posted by jason's_planet on Dec 29, 2012 - 25 comments

Coronet Instructional Films

From the mid 40s to the mid 50s Coronet Instructional Films were always ready to provide social guidance for teenagers on subjects as diverse as dating, popularity, preparing for being drafted, and shyness, as well as to children on following the law, the value of quietness in school, and appreciating our parents. They also provided education on topics such as the connection between attitudes and health, what kind of people live in America, how to keep a job, supervising women workers, the nature of capitalism, and the plantation System in Southern life. Inside is an annotated collection of all 86 of the complete Coronet films in the Prelinger Archives as well as a few more. Its not like you had work to do or anything right? [more inside]
posted by Blasdelb on Nov 1, 2012 - 41 comments

Internet Literacy

When is reading reading? Or, rather, when is it good for you? The New York Times looks at how the internet is changing the ways we think and how we learn.
posted by ztdavis on Jul 27, 2008 - 66 comments

Swap books; read more.

You may have heard that reading is in a slow decline (previously). We now know that such reports were either exaggerated, or at least statistically questionable. On the flip-side of all this is the fact that reading as an activity has never been more accessible (or thrifty!) considering the number of reputable book swap programs available on the internet. There's no excuse now! [more inside]
posted by tybeet on May 30, 2008 - 48 comments

Reports of Reading Decline Greatly Exaggerated?

Are people reading less? Government survey says: yes. Declines in how much and how well people read “are adversely affecting this country's culture, economy, and civic life as well as our children's educational achievement.” Also the cause of poor test scores. Steve Jobs agrees: Kindle DOA because nobody reads books anymore. WaPo says 1 in 4 persons read no books in 2006. And children didn't keep reading after they got through Harry Potter, either. So literacy's in a long slow decline.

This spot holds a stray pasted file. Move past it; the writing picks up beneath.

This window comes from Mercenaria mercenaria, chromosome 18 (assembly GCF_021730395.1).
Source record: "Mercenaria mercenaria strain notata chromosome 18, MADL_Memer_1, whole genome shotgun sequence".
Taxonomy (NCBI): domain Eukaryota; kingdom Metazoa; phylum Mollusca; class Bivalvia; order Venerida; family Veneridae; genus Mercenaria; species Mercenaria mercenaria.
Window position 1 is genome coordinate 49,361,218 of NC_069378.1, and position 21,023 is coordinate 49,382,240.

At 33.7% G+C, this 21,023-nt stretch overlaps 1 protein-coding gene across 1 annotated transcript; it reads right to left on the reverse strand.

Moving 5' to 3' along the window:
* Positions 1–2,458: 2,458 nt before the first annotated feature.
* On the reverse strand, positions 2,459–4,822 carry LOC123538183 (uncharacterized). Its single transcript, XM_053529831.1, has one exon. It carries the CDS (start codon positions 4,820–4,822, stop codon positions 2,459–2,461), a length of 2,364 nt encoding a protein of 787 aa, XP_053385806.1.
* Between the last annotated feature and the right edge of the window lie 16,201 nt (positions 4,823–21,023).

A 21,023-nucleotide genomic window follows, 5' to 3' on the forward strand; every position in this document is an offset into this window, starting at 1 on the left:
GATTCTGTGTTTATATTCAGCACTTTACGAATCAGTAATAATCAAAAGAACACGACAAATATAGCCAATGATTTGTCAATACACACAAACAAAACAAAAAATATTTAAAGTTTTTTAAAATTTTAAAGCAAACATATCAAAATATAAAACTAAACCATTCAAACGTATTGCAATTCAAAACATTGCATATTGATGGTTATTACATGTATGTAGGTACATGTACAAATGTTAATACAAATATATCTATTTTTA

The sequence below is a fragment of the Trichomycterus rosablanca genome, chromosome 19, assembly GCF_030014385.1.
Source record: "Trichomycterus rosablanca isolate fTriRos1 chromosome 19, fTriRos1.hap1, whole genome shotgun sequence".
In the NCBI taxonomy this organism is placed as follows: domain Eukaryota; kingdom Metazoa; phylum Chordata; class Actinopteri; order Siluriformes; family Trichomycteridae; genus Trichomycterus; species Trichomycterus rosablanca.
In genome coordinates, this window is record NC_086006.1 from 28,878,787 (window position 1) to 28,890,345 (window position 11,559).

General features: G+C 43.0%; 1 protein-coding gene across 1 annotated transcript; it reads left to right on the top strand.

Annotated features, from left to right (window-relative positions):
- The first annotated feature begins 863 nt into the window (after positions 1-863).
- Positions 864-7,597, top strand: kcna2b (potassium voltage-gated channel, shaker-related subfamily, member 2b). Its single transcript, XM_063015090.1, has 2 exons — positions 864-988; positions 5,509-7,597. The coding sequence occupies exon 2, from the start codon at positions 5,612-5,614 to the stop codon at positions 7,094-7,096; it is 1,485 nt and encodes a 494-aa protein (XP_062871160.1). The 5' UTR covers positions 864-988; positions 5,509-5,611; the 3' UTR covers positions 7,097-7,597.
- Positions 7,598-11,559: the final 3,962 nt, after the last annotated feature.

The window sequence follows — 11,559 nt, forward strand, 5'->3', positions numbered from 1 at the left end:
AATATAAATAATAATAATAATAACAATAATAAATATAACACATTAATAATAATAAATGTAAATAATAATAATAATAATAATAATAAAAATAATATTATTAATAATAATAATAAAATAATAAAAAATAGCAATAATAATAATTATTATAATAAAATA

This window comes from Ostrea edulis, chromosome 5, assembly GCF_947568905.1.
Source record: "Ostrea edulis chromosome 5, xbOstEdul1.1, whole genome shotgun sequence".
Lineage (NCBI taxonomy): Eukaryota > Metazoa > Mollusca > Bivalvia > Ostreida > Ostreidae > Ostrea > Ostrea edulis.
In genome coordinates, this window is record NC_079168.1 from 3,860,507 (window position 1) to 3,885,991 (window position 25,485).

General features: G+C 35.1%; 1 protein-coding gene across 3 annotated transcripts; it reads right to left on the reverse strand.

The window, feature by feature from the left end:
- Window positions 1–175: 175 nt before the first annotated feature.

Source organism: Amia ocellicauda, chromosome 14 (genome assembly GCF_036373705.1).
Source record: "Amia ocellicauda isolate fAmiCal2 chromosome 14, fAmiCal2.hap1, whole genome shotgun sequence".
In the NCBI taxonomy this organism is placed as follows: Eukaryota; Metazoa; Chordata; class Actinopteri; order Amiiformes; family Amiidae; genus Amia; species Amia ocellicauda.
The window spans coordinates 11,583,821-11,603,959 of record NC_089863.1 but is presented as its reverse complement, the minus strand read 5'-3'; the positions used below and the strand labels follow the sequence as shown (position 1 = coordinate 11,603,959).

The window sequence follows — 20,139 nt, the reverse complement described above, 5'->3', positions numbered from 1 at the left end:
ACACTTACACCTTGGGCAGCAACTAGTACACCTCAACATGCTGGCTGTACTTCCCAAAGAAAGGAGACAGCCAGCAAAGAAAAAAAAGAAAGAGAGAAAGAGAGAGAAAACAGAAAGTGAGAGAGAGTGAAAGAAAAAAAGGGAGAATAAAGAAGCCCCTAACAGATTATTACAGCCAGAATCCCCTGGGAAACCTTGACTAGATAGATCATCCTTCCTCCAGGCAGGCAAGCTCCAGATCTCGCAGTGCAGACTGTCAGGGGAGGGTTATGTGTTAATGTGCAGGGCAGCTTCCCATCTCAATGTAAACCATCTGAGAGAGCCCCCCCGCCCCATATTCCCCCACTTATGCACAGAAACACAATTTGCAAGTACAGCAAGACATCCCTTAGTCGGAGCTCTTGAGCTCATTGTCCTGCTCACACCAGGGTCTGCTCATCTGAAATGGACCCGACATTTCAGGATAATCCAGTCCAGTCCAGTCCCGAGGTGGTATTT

But wait. [more inside]
posted by cogneuro on Feb 21, 2008 - 122 comments

For Whom the Bell Tolls - airbag edition

Some people like to text while driving(YT). Others think TWD is dangerous enough to be illegal.
At last there is a solution for literate(YT), bookish types (Googvid) to get in on the fun.
Sadly, as with everything good, reading-while-driving has its haters too.
posted by isopraxis on Feb 13, 2008 - 67 comments

Literacy & Thought

Twilight of the Books - What will life be like if people stop reading? [more inside]
posted by Gyan on Dec 18, 2007 - 88 comments

Sequoyah's Cherokee Syllabary

Sequoyah's Cherokee Syllabary
The history of a man who single-handedly invented a new and unique writing system which made the literacy rate of his nation shoot from 0% to 90% in just a few years.

Original source
posted by magullo on Jul 15, 2004 - 4 comments

Mr. Watchword, Wordy for short

Look and Read offers storylines, songs, video clips and my first introduction to Wordy from this classic BBC School series. As someone who grew up on Sesame Street and Schoolhouse Rock, I found it interesting to see the British equivalent. Plus, it's good campy fun.
posted by snez on Feb 5, 2003 - 4 comments

This pidgin bible translation

This pidgin bible translation gives me the creeps. What happened to promoting literacy by example? Sure, it's important to use language that your readers are comfortable with, but come on already. Is it any wonder that education in Hawaii stinks?
posted by flestrin on Sep 15, 2002 - 37 comments

Page: 1